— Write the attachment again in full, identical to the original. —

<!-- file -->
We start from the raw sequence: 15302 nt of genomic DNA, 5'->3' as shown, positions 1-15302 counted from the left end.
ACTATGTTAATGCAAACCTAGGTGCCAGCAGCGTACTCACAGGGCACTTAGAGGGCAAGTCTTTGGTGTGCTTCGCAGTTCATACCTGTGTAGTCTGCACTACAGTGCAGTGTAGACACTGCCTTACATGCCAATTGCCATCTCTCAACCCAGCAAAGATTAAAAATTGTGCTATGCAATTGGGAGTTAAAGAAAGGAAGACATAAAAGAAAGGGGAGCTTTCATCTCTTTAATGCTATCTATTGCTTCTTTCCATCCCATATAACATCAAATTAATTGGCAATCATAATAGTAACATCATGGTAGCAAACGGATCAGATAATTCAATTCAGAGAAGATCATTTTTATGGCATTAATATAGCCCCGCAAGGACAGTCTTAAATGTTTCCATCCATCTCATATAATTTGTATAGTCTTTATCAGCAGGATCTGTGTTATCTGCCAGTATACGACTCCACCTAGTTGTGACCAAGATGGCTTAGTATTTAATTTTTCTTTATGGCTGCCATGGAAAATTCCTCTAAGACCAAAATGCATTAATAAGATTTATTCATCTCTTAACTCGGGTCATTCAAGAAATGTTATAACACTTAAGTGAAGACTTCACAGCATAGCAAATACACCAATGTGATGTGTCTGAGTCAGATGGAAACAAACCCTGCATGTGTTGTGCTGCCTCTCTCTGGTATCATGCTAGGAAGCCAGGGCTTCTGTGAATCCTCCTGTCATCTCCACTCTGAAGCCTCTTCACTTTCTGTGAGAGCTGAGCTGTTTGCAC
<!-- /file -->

We start from the raw sequence: 15302 nt of genomic DNA, 5'->3' as shown, positions 1-15302 counted from the left end.
ACTATGTTAATGCAAACCTAGGTGCCAGCAGCGTACTCACAGGGCACTTAGAGGGCAAGTCTTTGGTGTGCTTCGCAGTTCATACCTGTGTAGTCTGCACTACAGTGCAGTGTAGACACTGCCTTACATGCCAATTGCCATCTCTCAACCCAGCAAAGATTAAAAATTGTGCTATGCAATTGGGAGTTAAAGAAAGGAAGACATAAAAGAAAGGGGAGCTTTCATCTCTTTAATGCTATCTATTGCTTCTTTCCATCCCATATAACATCAAATTAATTGGCAATCATAATAGTAACATCATGGTAGCAAACGGATCAGATAATTCAATTCAGAGAAGATCATTTTTATGGCATTAATATAGCCCCGCAAGGACAGTCTTAAATGTTTCCATCCATCTCATATAATTTGTATAGTCTTTATCAGCAGGATCTGTGTTATCTGCCAGTATACGACTCCACCTAGTTGTGACCAAGATGGCTTAGTATTTAATTTTTCTTTATGGCTGCCATGGAAAATTCCTCTAAGACCAAAATGCATTAATAAGATTTATTCATCTCTTAACTCGGGTCATTCAAGAAATGTTATAACACTTAAGTGAAGACTTCACAGCATAGCAAATACACCAATGTGATGTGTCTGAGTCAGATGGAAACAAACCCTGCATGTGTTGTGCTGCCTCTCTCTGGTATCATGCTAGGAAGCCAGGGCTTCTGTGAATCCTCCTGTCATCTCCACTCTGAAGCCTCTTCACTTTCTGTGAGAGCTGAGCTGTTTGCAC